Comic Book Review – The Flash Rebirth Deluxe Edition Book 1

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The Flash Rebirth Deluxe Edition Book 1
Written by Joshua Williamson
Art by Carmine Di Giandomenico

flash rebirth book 1

Everything changed when the original Wally West returned, emerging from the timestream when his Uncle Barry Allen aka The Flash remembered him. Now the speedster hero of Central City recalled that there was a reality before this one and that some unseen force is manipulating the memories and realities of the people around him. He doesn’t have much time to dwell on this when a sudden speed force storm grants his powers to dozens of everyday people. This includes police detective August Heart and STAR Labs scientist Meena Dhawan. Is this the work of the criminal organization The Black Hole or the newly emerged speedster villain Godspeed?

\Of all the DC Rebirth titles, The Flash was the first one out of the gate to acknowledge the reality changing events of DC Rebirth #1. However, it didn’t dwell on them for too long before telling pretty standard stories you would expect for this book. These stories are a lot of fun, which is how a Flash story should be, but get bogged down in predictability. It is undeniable that Williamson is a fan of the work previously done on this character by Mark Waid and Geoff Johns, but it is to the point that his plot beats are way too familiar and never really surprise you with any identity reveals or twists. You see it coming because you feel like you have read this before.

I was most disappointed with Wally West being tossed to the aside after the first issue. He was being used over in the Titans series that started at the same time, but not incorporating him as a regular into this series really diminished the emotional weight of he and Barry’s reuniting. This reason behind this is that when DC rebooted with The New 52, they introduced a new Wally West, still nephew to Iris West but this time a young man of color. So we now have two Wally Wests running around the DC Universe without any writer really explaining how Barry could still remember the old one from a reality that was erased.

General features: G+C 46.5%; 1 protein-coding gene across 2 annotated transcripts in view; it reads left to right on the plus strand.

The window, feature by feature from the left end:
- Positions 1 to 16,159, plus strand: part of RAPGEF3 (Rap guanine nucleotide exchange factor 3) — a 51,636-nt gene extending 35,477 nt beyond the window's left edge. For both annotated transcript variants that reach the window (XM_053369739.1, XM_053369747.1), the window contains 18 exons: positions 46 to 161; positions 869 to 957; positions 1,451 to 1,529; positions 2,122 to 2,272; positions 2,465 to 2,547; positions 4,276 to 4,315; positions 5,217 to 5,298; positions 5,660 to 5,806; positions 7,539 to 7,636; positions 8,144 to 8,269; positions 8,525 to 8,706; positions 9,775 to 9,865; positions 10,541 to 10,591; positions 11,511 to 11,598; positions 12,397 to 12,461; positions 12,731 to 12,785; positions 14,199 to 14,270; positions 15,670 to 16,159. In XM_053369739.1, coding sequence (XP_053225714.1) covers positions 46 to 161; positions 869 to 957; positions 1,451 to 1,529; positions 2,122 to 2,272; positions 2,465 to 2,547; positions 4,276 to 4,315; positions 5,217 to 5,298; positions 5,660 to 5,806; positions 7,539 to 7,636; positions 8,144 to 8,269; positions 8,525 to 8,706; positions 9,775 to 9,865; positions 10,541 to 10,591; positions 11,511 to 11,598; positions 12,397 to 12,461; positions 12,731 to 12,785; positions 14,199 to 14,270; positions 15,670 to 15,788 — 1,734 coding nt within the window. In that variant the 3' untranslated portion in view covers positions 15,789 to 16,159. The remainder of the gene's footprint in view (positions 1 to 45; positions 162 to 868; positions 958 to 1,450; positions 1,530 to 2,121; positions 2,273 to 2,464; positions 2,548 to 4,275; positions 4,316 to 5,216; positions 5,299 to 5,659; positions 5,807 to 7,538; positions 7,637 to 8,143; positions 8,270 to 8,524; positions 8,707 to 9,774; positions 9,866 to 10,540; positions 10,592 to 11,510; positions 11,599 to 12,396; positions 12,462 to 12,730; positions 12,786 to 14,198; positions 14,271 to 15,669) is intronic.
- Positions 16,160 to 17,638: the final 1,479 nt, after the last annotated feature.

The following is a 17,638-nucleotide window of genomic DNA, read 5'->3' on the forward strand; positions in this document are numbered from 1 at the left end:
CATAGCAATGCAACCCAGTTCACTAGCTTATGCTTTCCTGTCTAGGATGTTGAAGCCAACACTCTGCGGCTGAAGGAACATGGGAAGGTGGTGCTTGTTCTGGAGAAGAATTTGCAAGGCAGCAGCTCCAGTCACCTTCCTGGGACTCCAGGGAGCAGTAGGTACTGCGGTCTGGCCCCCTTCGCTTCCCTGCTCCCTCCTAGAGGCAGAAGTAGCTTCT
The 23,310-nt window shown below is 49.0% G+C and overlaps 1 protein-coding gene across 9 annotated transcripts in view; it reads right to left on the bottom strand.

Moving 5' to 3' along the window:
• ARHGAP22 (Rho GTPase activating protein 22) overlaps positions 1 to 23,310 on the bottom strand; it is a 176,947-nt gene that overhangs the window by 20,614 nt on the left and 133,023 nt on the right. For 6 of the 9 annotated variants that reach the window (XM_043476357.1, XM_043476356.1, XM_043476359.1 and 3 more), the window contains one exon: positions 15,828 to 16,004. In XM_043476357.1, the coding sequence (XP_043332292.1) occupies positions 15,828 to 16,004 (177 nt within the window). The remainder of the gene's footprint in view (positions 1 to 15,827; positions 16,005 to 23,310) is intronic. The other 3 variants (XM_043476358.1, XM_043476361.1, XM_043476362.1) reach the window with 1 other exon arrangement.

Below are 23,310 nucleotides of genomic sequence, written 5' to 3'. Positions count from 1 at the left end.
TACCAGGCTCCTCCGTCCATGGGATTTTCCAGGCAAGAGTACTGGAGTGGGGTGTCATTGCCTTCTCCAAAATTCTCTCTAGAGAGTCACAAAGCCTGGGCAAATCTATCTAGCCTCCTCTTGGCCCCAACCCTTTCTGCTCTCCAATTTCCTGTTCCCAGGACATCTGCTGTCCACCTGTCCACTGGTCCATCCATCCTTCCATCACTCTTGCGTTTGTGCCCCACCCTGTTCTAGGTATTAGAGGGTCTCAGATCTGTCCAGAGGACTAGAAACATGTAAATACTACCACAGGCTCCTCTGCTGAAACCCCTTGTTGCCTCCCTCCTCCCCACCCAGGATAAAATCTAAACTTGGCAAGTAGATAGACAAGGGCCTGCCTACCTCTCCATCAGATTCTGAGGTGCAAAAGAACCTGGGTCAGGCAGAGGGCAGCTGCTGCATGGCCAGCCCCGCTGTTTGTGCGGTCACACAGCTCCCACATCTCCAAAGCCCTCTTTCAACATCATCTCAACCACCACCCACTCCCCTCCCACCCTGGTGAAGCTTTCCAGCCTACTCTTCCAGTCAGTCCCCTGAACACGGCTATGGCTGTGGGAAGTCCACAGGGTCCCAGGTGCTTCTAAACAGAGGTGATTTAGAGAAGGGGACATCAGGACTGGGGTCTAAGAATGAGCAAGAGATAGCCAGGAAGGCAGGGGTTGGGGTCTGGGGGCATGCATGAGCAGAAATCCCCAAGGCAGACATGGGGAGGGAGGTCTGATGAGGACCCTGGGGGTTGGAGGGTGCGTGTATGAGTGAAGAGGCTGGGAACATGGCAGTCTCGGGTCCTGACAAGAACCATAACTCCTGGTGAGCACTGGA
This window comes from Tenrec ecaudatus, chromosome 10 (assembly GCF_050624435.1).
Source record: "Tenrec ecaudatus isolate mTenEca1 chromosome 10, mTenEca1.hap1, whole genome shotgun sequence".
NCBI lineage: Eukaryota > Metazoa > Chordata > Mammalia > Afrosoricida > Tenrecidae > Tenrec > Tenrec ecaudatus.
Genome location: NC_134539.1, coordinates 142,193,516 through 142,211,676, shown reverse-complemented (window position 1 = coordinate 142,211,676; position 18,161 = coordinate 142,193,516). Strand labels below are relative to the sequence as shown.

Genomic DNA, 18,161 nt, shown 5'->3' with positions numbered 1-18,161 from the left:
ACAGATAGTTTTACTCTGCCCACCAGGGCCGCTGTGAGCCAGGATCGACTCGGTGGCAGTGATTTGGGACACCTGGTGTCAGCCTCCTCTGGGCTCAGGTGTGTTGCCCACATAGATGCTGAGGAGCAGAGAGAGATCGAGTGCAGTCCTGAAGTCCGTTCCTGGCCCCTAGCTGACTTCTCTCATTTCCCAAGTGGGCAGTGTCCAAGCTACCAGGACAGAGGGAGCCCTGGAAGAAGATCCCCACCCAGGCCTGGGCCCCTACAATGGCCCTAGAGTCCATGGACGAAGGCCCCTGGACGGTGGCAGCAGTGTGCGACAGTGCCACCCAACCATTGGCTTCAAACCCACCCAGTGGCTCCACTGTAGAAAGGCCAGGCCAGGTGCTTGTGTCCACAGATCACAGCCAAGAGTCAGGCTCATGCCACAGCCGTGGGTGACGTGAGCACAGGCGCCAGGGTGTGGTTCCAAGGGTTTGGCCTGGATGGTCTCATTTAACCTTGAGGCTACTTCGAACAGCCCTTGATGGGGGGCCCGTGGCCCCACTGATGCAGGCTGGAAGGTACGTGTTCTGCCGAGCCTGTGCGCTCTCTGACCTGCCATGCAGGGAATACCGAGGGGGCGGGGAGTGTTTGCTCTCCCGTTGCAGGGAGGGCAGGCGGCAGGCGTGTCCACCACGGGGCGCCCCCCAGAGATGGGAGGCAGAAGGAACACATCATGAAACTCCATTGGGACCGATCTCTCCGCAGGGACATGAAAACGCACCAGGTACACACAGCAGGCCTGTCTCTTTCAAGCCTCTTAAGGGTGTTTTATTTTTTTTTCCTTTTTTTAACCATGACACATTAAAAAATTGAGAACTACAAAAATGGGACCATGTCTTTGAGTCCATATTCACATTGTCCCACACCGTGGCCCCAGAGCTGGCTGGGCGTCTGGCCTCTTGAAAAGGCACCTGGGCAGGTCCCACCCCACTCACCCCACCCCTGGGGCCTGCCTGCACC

flash godspeed

If the series had decided to explore that interesting and strange story, it might have been a little more surprising. Instead, we get a storyline in the opening half that reads as way too rushed and too straightforward. Meena is set up as a love interest quickly only to have her role in the series cut short. The identity reveal of Godspeed never surprised me in the slightest because it was set up so apparently from the first couple issues. Barry as a trainer to civilian speedsters, a fabulous idea, it ended abruptly as the arc resolves itself.

The second half of this volume is the “Speed of Darkness” storyline. Here we have longtime Flash foe The Shade returning from limbo, having been overtaken by the shadow force that he derives his power from. The spotlight is thrown on young Wally West who is now Kid Flash. He’s been grounded from using his powers but decides to go ahead and do so when the city is threatened by the Shade. One of my problems with this incarnation of Kid Flash is that in the pages of this title he is portrayed as a painfully naive character despite being somewhere around 14-15 years old. A kid that age is going to have a little more sense than Wally who acts like a 10-year-old.

flash shade

The part of this story that disappointed me the greatest was what a horrible tease it all turns out to be. The Shade was an enemy of the original Golden Age Flash, Jay Garrick. One of the selling points of the Rebirth initiative is that the Golden Age heroes, placed on the shelf with New 52, would be showing back up! Seeing the Shade got my hopes up and then the final image in the story is Barry seeing the metal Mercury hat Jay Garrick wore. Exciting, yes? Then nothing, we eventually get a cameo from Jay, but we are about to hit three years in with no significant appearances or returns from these Justice Society characters.

The Flash Rebirth Volume 1 is a fun collection. The artwork from Carmine di Giandomenico is perfect for the momentum and energy a title like The Flash needs. The main issue here is Joshua Williamson not having any stories that feel fresh or new, instead of aping the incredibly successful runs of Waid and Johns. Yes, those are some brilliant storylines, but I want to be surprised and amazed with stories I could never imagine for this character.

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